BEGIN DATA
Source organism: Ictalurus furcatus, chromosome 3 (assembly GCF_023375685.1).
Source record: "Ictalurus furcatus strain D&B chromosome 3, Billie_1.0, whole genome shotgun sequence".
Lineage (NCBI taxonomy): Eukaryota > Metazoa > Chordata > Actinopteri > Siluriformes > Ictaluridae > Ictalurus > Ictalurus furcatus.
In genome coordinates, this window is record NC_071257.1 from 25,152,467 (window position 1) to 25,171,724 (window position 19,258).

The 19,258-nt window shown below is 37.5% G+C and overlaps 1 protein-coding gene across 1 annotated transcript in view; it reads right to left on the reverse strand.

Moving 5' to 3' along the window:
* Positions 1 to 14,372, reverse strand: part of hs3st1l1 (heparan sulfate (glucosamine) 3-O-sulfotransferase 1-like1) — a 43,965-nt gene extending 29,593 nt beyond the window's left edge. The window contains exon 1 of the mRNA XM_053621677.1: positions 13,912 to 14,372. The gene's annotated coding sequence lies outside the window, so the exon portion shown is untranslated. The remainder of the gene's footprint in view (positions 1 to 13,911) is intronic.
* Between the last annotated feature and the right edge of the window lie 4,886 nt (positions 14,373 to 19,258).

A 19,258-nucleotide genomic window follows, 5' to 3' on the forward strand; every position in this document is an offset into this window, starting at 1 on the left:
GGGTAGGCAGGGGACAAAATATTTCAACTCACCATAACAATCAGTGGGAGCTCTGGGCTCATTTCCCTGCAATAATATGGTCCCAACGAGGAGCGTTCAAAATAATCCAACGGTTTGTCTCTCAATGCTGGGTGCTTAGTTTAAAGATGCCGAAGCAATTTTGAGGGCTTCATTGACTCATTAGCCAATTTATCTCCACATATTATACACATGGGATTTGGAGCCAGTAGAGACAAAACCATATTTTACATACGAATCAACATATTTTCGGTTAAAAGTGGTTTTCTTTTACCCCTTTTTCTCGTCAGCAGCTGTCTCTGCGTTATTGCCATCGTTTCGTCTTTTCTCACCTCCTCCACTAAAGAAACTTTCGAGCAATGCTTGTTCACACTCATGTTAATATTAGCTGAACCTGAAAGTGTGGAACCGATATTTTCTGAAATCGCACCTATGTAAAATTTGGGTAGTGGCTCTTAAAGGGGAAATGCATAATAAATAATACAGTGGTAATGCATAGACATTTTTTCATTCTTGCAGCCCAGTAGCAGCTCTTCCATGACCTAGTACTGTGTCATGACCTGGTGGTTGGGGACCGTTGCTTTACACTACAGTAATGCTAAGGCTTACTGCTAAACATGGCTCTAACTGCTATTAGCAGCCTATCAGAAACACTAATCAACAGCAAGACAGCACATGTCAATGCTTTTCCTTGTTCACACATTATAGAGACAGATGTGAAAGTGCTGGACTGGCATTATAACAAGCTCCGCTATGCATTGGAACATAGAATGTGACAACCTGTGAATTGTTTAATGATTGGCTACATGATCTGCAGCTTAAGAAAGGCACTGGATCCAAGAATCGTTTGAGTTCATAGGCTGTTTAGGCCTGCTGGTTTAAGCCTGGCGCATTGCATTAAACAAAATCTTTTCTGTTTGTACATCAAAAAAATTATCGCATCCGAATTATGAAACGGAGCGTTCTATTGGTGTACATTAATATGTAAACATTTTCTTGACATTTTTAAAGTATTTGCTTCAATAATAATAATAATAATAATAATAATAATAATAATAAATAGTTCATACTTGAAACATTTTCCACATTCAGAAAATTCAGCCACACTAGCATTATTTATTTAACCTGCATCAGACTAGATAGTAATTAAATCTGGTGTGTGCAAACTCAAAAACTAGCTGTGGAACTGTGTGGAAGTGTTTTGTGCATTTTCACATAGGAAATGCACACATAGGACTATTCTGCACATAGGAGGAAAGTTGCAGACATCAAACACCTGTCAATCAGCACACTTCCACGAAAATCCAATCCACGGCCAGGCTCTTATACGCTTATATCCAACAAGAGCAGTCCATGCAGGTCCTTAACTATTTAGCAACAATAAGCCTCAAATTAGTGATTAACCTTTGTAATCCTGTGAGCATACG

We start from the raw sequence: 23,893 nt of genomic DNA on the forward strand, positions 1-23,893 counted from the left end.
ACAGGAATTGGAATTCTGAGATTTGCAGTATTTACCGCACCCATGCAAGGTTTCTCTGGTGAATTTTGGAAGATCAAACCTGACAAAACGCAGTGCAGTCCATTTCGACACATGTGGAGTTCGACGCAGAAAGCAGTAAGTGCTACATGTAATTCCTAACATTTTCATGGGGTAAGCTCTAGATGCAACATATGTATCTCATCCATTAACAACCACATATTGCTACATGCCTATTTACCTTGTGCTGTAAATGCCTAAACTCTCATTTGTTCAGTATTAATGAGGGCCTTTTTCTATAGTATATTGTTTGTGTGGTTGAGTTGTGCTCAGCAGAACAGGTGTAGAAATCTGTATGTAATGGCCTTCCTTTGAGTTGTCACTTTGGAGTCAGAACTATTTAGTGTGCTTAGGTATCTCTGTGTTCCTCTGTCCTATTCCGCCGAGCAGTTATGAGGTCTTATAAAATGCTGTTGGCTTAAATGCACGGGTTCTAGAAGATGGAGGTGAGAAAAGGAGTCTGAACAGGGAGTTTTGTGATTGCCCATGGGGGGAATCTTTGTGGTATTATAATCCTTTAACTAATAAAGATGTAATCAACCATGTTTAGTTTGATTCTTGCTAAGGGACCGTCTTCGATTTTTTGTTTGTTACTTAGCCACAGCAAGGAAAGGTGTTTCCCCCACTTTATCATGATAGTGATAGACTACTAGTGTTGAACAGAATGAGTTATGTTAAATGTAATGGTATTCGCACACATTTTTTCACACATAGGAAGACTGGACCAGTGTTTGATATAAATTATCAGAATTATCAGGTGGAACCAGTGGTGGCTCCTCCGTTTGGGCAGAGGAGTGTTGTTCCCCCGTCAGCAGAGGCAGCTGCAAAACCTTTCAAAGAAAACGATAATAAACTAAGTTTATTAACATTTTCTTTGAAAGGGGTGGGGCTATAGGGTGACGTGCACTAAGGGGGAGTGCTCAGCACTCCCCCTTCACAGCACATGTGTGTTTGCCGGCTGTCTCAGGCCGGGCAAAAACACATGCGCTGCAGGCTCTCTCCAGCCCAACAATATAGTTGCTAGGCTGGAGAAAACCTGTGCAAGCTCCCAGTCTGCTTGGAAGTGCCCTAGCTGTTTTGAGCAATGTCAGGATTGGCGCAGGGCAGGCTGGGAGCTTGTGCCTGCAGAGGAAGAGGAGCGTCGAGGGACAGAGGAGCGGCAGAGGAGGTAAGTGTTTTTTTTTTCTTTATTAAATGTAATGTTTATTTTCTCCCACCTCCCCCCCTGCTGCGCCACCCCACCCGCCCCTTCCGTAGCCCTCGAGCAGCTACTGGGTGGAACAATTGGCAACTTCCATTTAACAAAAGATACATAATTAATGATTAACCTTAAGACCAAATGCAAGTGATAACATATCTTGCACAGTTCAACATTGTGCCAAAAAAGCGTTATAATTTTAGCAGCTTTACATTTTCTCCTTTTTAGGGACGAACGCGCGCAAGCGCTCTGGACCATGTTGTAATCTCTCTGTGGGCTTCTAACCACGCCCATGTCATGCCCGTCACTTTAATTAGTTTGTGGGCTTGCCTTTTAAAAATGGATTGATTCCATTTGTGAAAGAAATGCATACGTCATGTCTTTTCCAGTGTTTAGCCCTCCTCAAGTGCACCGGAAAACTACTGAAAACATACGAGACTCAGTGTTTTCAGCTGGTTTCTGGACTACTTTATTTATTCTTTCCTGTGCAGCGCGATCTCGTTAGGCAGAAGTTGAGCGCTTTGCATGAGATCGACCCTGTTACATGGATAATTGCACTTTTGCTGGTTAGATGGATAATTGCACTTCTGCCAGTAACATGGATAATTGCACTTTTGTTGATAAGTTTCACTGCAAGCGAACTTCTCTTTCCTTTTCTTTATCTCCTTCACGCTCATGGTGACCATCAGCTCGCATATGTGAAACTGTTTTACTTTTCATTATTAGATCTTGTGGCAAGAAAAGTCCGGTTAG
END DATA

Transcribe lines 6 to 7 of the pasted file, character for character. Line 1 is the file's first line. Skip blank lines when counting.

Moving 5' to 3' along the window:
* Positions 1 to 14,372, reverse strand: part of hs3st1l1 (heparan sulfate (glucosamine) 3-O-sulfotransferase 1-like1) — a 43,965-nt gene extending 29,593 nt beyond the window's left edge. The window contains exon 1 of the mRNA XM_053621677.1: positions 13,912 to 14,372. The gene's annotated coding sequence lies outside the window, so the exon portion shown is untranslated. The remainder of the gene's footprint in view (positions 1 to 13,911) is intronic.